Eurosport's experts have been attempting to get to grips with the ongoing men's GOAT debate in light of Rafael Nadal having clinched a record-extending 14th French Open title.
The King of Clay sealed his latest historic triumph at Roland-Garros after putting on an absolute masterclass to down Casper Ruud in comprehensive fashion with a 6-3 6-3 6-0 victory on Sunday afternoon.
Nadal now has a staggering 22 Grand Slam singles titles to his name, which puts him two clear of the tallies of his great tennis rivals Novak Djokovic and Roger Federer in the all-time race. It is also the first time Nadal has won the Australian Open and the French Open in the same year.
Nadal answers GOAT question and identifies his most 'important legacy'
The legendary Spaniard received an ovation he will likely never forget as he walked out onto Court Philippe-Chatrier, with talk of him potentially retiring swirling due to his prolonged injury struggles, but he showed no signs of discomfort during his dominant victory in two hours and 18 minutes.
Nadal suggested in his victory speech afterwards that he will not leave the sport just yet and plans to instead “keep fighting”, and it was a sentiment that delighted the Eurosport experts, many of whom were courtside in Paris attempting to evaluate where this puts him in the men's GOAT debate.
"I thought two years ago that it would be Novak [who would win most Grand Slam titles], he was No. 1 in the world, Rafa was starting to only win the French Open and we weren’t sure if he could win on the hard courts as well," Chris Evert told Eurosport.
"But now he’s two ahead, his body seems to be holding up pretty well. I think this title is the most meaningful ever, going through adversity. Four or five weeks ago, did we even think he was going to play the French Open? But he comes back, he goes through a lot of tense matches.
"Today he came out, full of freedom, very relaxed – I think he knew Casper didn’t have that one shot that could hurt him. Rafa played within himself, played solid and that was good enough for him to win the match against Casper."
Tim Henman added: "If Nadal is healthy, which is a big challenge now with this foot injury, can he win Wimbledon? Absolutely.

'We are witnessing sports history' - Wilander reacts to Nadal winning 14th French Open title

"That is incredibly exciting. In terms of who is going to end up with the most amount of Grand Slams, a couple of years ago I would have said Djokovic, for sure. But right now, with that little bit of distance, I think Nadal has got a great chance.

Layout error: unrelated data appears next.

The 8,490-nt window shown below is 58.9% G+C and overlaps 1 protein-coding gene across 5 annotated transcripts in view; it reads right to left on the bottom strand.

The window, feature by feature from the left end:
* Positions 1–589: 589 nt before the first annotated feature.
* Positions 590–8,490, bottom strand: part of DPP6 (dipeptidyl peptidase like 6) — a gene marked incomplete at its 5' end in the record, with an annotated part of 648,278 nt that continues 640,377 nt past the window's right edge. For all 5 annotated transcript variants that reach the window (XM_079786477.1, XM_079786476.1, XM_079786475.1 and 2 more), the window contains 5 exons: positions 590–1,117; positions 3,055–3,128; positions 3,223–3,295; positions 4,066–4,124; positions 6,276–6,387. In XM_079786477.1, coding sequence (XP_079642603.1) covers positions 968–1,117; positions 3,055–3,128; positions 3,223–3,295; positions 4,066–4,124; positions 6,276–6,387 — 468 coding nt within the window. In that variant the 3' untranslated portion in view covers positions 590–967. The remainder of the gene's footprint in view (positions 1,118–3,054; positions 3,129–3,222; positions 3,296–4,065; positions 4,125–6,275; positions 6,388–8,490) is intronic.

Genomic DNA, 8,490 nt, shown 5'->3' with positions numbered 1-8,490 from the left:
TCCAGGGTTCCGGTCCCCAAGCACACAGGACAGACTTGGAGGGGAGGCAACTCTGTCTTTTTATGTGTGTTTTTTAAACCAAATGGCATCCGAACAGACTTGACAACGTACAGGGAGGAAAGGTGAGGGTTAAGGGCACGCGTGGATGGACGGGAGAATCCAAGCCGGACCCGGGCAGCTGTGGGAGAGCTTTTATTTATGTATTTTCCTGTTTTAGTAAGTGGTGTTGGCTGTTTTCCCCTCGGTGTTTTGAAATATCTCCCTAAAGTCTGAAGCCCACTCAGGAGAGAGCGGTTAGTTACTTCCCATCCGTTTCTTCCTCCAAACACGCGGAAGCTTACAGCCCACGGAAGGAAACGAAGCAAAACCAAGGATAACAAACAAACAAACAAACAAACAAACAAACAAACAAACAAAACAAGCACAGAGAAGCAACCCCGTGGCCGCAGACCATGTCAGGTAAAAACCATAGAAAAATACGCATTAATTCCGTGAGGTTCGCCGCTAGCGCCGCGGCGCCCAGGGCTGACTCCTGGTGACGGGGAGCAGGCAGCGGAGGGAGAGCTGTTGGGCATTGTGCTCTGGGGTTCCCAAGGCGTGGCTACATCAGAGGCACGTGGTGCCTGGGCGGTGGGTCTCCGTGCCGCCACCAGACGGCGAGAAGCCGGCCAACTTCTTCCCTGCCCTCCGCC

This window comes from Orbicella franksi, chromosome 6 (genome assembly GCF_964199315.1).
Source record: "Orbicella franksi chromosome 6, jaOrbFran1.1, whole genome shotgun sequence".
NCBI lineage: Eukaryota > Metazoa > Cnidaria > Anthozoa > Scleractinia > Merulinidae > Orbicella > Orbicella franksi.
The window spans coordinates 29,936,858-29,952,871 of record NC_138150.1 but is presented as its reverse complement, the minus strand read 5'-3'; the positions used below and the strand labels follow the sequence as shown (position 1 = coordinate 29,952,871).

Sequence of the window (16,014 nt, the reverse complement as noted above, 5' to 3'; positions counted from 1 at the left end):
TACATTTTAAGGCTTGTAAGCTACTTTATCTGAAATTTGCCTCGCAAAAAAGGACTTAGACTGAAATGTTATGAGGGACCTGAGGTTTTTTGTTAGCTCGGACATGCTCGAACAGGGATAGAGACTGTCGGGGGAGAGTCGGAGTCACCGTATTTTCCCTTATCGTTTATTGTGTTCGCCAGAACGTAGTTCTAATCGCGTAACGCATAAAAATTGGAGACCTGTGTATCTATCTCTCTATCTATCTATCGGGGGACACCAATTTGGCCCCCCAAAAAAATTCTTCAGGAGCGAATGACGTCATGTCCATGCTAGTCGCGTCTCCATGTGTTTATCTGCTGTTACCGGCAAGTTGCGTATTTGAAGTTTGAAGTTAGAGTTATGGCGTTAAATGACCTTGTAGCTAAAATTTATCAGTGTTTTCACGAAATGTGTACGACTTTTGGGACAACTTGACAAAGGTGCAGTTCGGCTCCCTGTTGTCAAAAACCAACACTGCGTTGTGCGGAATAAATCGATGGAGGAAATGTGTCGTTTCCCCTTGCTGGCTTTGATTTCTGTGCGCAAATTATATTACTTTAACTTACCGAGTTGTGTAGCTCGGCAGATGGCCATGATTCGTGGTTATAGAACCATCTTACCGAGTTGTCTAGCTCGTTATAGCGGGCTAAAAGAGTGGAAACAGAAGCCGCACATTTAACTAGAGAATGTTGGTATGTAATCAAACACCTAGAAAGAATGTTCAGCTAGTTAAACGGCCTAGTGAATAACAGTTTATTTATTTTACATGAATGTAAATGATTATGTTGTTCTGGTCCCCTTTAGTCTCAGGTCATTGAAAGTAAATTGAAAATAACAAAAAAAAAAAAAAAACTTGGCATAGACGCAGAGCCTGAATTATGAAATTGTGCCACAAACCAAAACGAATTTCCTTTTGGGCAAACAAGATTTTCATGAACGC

"It’s going to be fascinating to see. You have got another opportunity in three weeks time so fingers crossed, I so hope Rafa can be there on grass.
"When you have won as much as he has, you just never know what’s around the corner. I think he has been very frank, and very honest, to say that he doesn’t know if he is going to be back here.
"But when you see a performance like that, it was just another clay-court masterclass. You would have thought that when he wins these big titles – don’t forget he’s won the Australian Open, the French Open, now you can talk about the Grand Slam being on.
"Surely it is going to motivate him to keep on going. That’s what we are keeping our fingers crossed for because it’s a privilege to see one of the greatest champions in our sport playing like that."
Mats Wilander added: "I would think it must be the sweetest title [that Rafa has won at Roland-Garros]. First of all, he didn’t even know if he was going to be able to play.
"Let’s now not just focus on 14 [French Open titles], but 22 [Grand Slam singles titles]. He is ahead of Roger and Novak now. Maybe this could be the main reason why he will be the greatest player of all time.
"But again, he’s so humble and so in the present moment that it sounds like he is going to keep going."
Alex Corretja weighed in: "I don’t understand anything. How Rafa wins, how he could barely walk a couple of weeks ago. The first week he was OK, and then all of a sudden he raised his level against Novak and then again against Zverev.
"Today, to me, it seemed like he was not even at 100 per cent, and that is with respect to Casper, who did what he could. I don’t understand how he did it. One day he needs to tell us how this is possible because I don’t get it."

'I never believed I'd be here at 36' - Nadal overwhelmed by 14th French Open title

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26/11/2022 AT 09:03